PE Returns and Investor Access to Funds?
I have a question about the mechanics and returns of PE funds
This is paraphrased from a fund's website
Date 2021 - Following the realisation of XXX, we announce the close of fund ABC, generating a 3x return and 36% IRR
Fund ABC invested between 2010 and 2014
Now is this 36% IRR based on a Future Value and Present Value and a 4 year time period between 2010 and 2014? Surely if the fund is only fully realized in 2021 then investors only actually have access to their money in 2021
In which case in reality, the fund returned 3x between 2010-2021 because investors can only re-invest funds in 2021 and so its "locked up" until then
In which case that's not amazing is it? S&P 500 is 4x since 2010
Any clarification would be great thanks
Ha, didn't know WSO verified prospects. But to answer your question, when a fund realizes a portco, those proceeds are returned to their LPs. Once a fund is fully deployed, the GP doesn't hold all proceeds from realization until the full fund has been realized.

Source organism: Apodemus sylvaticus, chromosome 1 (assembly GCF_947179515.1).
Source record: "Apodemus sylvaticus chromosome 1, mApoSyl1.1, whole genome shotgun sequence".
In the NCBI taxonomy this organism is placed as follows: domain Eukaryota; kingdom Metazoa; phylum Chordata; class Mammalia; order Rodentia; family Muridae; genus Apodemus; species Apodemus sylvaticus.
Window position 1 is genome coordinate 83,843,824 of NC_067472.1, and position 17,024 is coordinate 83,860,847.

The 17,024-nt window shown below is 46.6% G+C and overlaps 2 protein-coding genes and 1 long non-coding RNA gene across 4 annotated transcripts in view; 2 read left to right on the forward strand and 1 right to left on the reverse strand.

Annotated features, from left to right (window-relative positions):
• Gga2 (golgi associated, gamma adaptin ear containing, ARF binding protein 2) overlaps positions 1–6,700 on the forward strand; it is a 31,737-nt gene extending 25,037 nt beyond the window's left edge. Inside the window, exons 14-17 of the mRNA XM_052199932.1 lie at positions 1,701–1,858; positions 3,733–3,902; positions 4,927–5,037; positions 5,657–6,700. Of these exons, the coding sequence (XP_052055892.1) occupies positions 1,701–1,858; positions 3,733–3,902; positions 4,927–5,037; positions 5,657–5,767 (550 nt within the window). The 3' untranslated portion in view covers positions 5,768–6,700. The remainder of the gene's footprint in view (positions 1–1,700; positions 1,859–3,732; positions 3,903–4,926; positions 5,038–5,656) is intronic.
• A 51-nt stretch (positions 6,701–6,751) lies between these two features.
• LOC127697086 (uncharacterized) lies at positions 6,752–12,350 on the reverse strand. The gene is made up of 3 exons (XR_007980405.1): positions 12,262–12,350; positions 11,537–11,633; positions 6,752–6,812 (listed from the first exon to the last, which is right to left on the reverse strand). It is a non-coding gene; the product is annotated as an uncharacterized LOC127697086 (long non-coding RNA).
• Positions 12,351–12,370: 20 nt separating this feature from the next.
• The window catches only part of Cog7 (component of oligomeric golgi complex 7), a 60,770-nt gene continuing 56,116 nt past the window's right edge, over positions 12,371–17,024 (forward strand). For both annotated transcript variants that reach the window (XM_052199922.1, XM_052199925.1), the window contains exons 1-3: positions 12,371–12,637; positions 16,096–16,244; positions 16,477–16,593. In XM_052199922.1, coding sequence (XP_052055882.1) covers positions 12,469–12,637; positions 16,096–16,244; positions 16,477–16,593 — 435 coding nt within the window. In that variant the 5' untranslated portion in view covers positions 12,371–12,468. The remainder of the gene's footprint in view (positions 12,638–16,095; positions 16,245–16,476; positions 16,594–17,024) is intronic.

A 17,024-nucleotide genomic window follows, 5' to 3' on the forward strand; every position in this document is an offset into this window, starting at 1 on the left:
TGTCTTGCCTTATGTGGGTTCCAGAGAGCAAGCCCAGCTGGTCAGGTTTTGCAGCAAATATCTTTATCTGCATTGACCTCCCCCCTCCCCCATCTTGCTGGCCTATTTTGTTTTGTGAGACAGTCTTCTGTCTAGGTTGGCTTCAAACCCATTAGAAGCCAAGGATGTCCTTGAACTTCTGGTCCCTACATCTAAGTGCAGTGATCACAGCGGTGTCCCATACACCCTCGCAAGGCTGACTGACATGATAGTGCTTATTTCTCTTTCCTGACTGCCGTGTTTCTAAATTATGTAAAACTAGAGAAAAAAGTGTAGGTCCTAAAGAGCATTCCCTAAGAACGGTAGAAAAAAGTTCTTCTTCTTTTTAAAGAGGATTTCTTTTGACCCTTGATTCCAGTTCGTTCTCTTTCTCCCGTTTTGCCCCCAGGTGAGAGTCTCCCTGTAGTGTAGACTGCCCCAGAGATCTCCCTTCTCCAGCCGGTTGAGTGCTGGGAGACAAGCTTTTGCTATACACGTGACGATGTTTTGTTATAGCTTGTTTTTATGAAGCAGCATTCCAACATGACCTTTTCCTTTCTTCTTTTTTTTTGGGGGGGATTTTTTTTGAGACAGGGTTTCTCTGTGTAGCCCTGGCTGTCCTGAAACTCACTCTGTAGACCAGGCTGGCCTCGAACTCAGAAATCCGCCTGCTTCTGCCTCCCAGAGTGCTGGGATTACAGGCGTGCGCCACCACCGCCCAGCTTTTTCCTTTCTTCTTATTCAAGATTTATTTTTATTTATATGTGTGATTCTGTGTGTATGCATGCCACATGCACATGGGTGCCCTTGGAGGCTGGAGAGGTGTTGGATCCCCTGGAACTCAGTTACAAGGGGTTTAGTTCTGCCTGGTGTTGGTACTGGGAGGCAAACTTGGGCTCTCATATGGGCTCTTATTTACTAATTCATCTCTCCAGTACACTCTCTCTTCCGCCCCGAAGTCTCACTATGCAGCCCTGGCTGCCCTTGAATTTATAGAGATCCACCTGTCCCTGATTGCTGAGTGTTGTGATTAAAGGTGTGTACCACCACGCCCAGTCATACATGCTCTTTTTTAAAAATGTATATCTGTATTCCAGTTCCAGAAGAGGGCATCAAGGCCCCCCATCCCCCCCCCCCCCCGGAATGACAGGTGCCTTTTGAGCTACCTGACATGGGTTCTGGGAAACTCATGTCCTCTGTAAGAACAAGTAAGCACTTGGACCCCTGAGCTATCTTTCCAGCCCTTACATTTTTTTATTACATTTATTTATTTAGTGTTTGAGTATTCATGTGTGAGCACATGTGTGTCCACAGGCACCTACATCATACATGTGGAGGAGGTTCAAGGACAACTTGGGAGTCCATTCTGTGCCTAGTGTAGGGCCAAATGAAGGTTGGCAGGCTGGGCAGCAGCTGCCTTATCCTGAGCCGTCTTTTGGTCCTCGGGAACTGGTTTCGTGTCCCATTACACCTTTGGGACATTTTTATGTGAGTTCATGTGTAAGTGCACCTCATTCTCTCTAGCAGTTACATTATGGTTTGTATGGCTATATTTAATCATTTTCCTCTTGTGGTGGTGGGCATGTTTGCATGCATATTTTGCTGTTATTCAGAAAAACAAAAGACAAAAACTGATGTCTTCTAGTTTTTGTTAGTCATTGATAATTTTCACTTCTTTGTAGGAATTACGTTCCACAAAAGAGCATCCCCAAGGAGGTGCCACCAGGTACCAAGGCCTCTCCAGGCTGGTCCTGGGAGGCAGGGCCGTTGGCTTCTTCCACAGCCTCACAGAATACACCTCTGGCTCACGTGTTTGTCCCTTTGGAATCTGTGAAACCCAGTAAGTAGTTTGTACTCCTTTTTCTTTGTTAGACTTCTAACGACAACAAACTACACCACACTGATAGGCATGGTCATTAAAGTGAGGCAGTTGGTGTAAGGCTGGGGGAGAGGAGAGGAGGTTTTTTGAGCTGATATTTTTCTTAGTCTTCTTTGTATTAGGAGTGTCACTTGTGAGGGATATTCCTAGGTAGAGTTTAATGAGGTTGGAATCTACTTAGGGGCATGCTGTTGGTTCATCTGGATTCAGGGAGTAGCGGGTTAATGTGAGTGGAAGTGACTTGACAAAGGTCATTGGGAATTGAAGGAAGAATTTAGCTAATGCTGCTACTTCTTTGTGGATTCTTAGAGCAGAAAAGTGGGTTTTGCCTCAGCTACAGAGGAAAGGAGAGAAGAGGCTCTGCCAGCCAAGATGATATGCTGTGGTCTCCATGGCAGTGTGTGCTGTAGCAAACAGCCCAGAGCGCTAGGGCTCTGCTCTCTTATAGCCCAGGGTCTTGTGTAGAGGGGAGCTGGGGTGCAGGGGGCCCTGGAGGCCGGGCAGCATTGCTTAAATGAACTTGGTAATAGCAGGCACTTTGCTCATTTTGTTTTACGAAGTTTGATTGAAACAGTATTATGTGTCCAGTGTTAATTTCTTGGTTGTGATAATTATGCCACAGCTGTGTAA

This announcement is in reference to the overall fund return, which accounts for all of the investments in the portfolio. So, the fund generated a likely 3.0x gross return (multiple of invested capital) and a 36% gross IRR.
This IRR is the since inception return of the fund. Distributions likely began as soon as the fund exited its first investment (assume no recycling of proceeds). PE investments are held generally held for 3-7 years (or longer as demonstrated in this case), so there are distribution being returned to LPs through the life of the fund, though typically distributions are weighted toward the latter half of the fund's life (generally 10 years + extensions).
So is this performance good? That depends. The 3x and 36% returns are gross. These returns do not factor in the management fee (generally 1.5% to 2.5%) or carried interest (~20%). Versus the S&P, its possible that this fund underperformed. But we'd need to know more--what was the fund's mandate? If private equity energy, for example, that performance would be quite strong, outperforming the S&P 500 Energy public market equivalent and absolute smoking the relative benchmark (CA or Preqin Natural Resources). If this a tech-focused buyout firm, then you might view the performance as in line with the market or maybe a bit disappointing.
You can also search for the shortcomings of IRR as a measure. Eg It is influenced by cash flow in the early years.
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